Those same fans should be equally quick to be proactive. They should shake off laziness, complacency and maybe a little fear. Fight the conditioned response to let somebody else take care of a problem.

"The ultimate measure of a man is not where he stands in moments of comfort and convenience," Martin Luther King Jr. once said, "but where he stands at times of challenge and controversy."

They are the highest-minded words and maybe they seemed a little forced in a sports column. Then again, knowing the power of athletics in our society, I don't think so. Stand up for the good guys or lie with the fleas infesting the bad ones.

Yes, the Red Sox can and should use Big Papi, Pedro, Mookie Betts, Bradley, Price and Chris Young to push the message of unity. Betts immediately stepped up to call on Red Sox fans to give Jones a standing ovation Tuesday. Baseball also can't fix the problem by itself. Neither can the athletes or the city. As much as it would help, there is no way pro sports teams will stop serving beer entirely — the almighty buck is color blind. There always will be some level of loud behavior. It mustn't turn ugly.

That's where the fans come in.

Shame the ugly few.

Alert security, text privately if needed.

Police should arrest them.

Identify them publicly with their accompanying mug shots for the world to see.

Prosecute them to the fullest.

The Red Sox confirmed that the fan who threw the peanuts at Jones in the dugout was identified and ejected from the game. The one or few who yelled the "N-word" at Jones were not. After listening to radio talk shows and reading anonymous comments at the end of some online stories, it is apparent some don't believe it happened as Jones described. And because he said he had heard there were 60 arrests during the game — when the Red Sox could confirm 34 — some absurdly used that as proof of his lack of credibility.

I believe Jones.

He doesn't play scared. When asked Tuesday, what he'd say to the guy who yelled the "N-word," Jones answered, "Square up. Let's fight. Get it over with." He also said, "Boo me. Tell me I suck. Just leave the racial stuff out."

Jones has done plenty for charity and the good of the community. That's why he was the Orioles' Clemente Award nominee last year. As protests in Baltimore turned violent following the death of Freddie Gray two years ago, he rose up and spoke in an attempt to be a uniting force.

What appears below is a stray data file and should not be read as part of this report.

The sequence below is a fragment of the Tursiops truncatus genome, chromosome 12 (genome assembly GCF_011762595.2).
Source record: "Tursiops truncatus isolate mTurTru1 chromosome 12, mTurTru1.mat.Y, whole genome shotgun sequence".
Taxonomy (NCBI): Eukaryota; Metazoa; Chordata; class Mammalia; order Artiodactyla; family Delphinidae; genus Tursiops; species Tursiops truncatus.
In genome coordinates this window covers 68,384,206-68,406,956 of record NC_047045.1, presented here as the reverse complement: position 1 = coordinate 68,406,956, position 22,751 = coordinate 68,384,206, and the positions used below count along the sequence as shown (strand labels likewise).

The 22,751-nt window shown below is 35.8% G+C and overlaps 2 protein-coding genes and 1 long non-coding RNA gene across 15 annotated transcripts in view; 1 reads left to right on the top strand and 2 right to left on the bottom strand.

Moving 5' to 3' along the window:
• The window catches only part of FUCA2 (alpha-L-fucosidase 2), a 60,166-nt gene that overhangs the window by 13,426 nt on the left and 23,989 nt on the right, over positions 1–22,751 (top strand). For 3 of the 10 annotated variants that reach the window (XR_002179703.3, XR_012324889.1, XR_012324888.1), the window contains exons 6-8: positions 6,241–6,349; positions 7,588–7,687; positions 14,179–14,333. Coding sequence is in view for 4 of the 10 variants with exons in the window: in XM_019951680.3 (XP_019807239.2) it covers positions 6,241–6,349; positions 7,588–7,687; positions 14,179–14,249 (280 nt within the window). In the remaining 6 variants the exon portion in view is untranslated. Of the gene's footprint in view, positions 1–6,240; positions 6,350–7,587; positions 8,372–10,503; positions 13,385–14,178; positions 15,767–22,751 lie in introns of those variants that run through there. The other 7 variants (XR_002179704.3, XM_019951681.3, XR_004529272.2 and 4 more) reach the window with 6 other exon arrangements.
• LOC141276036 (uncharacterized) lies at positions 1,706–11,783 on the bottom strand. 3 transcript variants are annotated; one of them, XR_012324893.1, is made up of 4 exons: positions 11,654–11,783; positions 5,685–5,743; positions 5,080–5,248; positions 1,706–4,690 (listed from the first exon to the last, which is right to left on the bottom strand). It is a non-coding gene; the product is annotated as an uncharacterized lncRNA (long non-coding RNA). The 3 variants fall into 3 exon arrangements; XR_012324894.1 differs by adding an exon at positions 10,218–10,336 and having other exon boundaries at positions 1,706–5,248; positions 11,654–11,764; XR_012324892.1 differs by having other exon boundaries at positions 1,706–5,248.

Jones, who played for Team USA gold medalists at the 2017 World Baseball Classic, was one of only 62 African-American players on Opening Day rosters. Baseball fans from coast to coast have bemoaned the dwindling numbers. Jones has done something about it, working to get inner-city kids into the game. When he calls those few who abused him Monday "cowards," he's right.

"What they need to do is that instead of kicking them out of the stadium, they need to fine them 10 grand, 20 grand, 30 grand," Jones told USA Today and the Boston Globe. "Something that really hurts somebody. Make them pay in full. And if they don't, take it out of their check.

"You suspend them from the stadium, what does that mean? It's a slap on the wrist. That guy needs to be confronted, and he needs to pay for what he's done."

As good as those words sound, it's difficult to imagine being able to get as much as a $30,000 fine. A lifetime ban from ballparks by MLB for offenders makes sense. As stern a fine as possible does, too. Public shame from being put through the judicial process as a "racist," to me, is the most fitting unmasking.

In Boston, New York, Hartford, everywhere thousands of fans congregate for sporting events, there are far more good guys than bad guys. The bad guys need to squirm. The good guys, the great majority, need to make them squirm … every single time.

"History will have to record that the greatest tragedy of this period of social transition was not the strident clamor of the bad people," Dr. King once said, "but the appalling silence of the good people."

Shame the cowards.

For, if we don't, the shame is on us.